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Re: The Markovich Doctine
Reply #19 - 06/02/09 at 13:36:10
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I think another issue with these lines is the clock.
I'm habitually in time trouble.
Having to defend against these automated king attacks is time consuming. There is little or no chance to flick out a few simple moves.
I do gain a bit of time banging out theory, but I soon slump into thought trying to deflect all the possible attacks!

A few quick (sloppy) moves can be terminal in these positions - and there is no choice on bailing out. You are committed to having to protect your king! It is managaeble, but at club level (maybe my poor defensive technique) and quick time limits I do think it's difficult to defend.

Why put yourself under the pressure in a game you don't want to lose (against a weaker player). If playing someone much stronger, the randomizing factor might help - that is, you might spot all the defences and end up with a good position!
  
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Re: The Markovich Doctine
Reply #18 - 06/02/09 at 13:26:19
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I'm not totally convinced I must say.
Huh


  
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Re: The Markovich Doctine
Reply #17 - 06/02/09 at 12:59:06
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Schaakhamster,

I don't think it applies to just any opening.  My point was that in the Mar del Plata, the board is sliced in two, and Black is able to devote most or all of his thinking to developing a stock attack.  Though BPaulsen disagrees, I think this isn't a terribly difficult problem for your typical KID player.  When you are the stronger player, why give him the luxury of playing A, B, C when you can test him instead across the whole board?

I don't think that developing Black's play in any given Sicilian is as easy as developing Black's stock KID attack.  I'm not a 1.e4 player, but if I were, I certainly would not shun the Open Sicilian against any class of player.

I probably would not criticise BPaulsen's personal preference for White's side of the Mar del Plata, however, since he appears to revel in its technicalities.  Relatedly, someone above said that a corollary of my idea (it's not really mine, of course) is that Black should not allow the Yugoslav Attack.  I'm not sure that's true, because the whole point of taking up the Dragon is to outgun your opponent in the deep complexities of that very line.  Even so, if I had both the Dragon and the Taimanov in my repertoire I would probably not play the Dragon against weaker players, just because the main antidote to it is one of those A, B, C systems.  I would play instead the more fluid Taimanov, which I would think would be a more severe test of their general chess ability.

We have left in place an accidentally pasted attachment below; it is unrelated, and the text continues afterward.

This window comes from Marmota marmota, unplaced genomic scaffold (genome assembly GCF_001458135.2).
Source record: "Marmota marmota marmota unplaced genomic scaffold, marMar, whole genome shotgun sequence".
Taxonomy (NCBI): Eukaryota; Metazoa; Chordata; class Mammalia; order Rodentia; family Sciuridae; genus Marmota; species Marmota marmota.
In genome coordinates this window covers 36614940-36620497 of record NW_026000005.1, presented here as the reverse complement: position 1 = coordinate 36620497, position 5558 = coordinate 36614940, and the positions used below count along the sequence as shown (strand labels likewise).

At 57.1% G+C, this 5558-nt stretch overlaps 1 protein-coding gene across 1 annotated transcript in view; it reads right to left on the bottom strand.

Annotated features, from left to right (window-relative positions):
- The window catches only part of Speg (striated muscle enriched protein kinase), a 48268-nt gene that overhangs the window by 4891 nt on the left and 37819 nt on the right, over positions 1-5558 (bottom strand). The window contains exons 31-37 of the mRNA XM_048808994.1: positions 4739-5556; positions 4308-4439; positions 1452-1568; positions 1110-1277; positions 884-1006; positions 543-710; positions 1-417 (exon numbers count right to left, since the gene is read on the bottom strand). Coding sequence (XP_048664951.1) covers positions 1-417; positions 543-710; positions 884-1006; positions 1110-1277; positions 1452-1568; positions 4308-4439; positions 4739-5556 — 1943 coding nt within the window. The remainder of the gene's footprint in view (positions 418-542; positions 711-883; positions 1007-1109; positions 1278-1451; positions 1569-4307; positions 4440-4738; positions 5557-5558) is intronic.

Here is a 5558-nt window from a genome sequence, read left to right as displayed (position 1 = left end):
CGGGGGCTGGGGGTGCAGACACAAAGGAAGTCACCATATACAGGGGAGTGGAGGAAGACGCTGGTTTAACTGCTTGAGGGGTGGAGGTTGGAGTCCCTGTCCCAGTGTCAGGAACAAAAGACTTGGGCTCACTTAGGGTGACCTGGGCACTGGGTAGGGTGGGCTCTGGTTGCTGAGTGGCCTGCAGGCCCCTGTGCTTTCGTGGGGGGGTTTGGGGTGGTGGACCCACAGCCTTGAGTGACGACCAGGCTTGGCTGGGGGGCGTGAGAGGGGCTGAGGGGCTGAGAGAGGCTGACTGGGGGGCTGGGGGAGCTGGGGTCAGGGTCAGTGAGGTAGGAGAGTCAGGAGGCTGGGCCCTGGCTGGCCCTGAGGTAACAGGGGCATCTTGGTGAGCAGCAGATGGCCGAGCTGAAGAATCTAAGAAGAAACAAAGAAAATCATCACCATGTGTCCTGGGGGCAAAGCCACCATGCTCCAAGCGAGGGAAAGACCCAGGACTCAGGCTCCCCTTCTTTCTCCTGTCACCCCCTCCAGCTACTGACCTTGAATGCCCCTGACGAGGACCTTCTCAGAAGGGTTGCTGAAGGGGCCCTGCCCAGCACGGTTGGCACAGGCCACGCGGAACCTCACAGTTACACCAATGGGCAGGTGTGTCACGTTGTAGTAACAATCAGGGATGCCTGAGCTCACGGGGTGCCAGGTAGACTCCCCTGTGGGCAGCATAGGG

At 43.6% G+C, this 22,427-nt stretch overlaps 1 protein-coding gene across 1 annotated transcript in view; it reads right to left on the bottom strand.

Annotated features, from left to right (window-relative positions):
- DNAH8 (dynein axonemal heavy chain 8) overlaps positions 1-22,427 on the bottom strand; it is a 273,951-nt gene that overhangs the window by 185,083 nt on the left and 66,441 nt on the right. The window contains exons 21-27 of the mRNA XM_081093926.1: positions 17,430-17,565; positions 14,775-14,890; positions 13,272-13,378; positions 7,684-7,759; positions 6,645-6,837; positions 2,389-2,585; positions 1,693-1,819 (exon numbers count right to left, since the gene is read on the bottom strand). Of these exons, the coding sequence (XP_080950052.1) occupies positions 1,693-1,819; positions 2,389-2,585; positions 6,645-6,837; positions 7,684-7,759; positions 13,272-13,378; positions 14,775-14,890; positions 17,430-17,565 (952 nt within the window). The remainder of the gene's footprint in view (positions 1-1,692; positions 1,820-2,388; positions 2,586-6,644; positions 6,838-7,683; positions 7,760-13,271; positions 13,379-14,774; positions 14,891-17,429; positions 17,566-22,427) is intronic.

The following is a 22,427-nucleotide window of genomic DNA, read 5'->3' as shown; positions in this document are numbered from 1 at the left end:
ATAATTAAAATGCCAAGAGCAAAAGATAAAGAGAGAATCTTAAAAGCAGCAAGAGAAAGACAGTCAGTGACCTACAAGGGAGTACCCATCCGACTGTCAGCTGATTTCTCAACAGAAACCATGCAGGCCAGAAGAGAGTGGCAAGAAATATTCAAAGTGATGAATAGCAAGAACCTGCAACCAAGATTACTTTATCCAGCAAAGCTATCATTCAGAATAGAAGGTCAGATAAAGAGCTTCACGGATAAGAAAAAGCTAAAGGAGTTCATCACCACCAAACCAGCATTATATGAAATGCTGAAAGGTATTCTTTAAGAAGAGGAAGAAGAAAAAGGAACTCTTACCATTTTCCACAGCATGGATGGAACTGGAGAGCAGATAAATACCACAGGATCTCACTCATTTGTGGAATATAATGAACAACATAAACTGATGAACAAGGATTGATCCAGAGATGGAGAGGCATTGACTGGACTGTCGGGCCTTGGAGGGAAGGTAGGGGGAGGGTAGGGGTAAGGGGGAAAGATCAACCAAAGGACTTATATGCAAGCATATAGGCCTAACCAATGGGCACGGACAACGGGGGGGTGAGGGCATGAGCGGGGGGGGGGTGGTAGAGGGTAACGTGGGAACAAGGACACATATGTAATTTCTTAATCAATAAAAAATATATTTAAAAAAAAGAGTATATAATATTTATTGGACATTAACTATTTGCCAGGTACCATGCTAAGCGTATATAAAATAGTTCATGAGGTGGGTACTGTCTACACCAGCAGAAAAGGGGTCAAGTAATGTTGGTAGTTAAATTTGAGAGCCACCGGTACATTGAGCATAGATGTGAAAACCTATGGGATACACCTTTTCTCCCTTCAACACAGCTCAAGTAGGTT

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Re: The Markovich Doctine
Reply #16 - 06/02/09 at 12:50:11
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Markovich wrote on 06/01/09 at 12:28:27:
All right, dear chessfriends, I am now going to promulgate the Markovich Doctrine:  Never let the weaker player have his standard kingside attack in the King's Indian, but instead make him play a fluid game of chess.  In particular never let him have the Mar del Plata variation or anything that resembles it.

Why on earth would you gamble with your king against someone that you'll very likely outplay in an ordinary game of chess?  Why would you offer him the chance to concentrate, to the exclusion of all else, on devising ways to blast open your castled position?  So play the Gligoric, the Fianchetto, or the Averbach and take away his chances, along with his fun.  




Couldn't this Doctrine also apply to other openings? Almost every opening has it strong points and against almost every opening there are variations that aim to restrict these strong points.

Take for instance the Sicilian:
Main idea: black exchanges his c-pawn for white d-pawn and thus positional superiority in exchange for some pressure.
Counter: white plays 2 c3 with the idea of d4 cxd4 cxd4


  
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Re: The Markovich Doctine
Reply #15 - 06/02/09 at 12:47:07
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If the fiancetto was so easy for Black , I'd be surprised as Avrukh is recommnending it for white ! Go figure !
  
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Re: The Markovich Doctine
Reply #14 - 06/02/09 at 12:29:00
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This is interesting, because of course you wouldn't want to allow such an attack against a higher rated player as well, so essentially this means that the main line of the KID is not playable for white.
Great news for black!  Cheesy
  
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Re: The Markovich Doctine
Reply #13 - 06/02/09 at 11:58:09
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TicklyTim wrote on 06/02/09 at 10:46:59:
(My first post!!)

The thing is that the weaker (or level) player can play at a much higher level by following standard rountines.


Welcome to Chesspub, all the more since you make my point exactly.
  

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Re: The Markovich Doctine
Reply #12 - 06/02/09 at 11:56:42
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BPaulsen wrote on 06/02/09 at 02:43:17:
Markovich wrote on 06/02/09 at 01:16:21:
GMTonyKosten wrote on 06/01/09 at 21:16:09:
BPaulsen wrote on 06/01/09 at 19:51:08:
The Fianchetto is =,

Really? Please tell me how Black equalizes and I will play the KID myself as Black! Smiley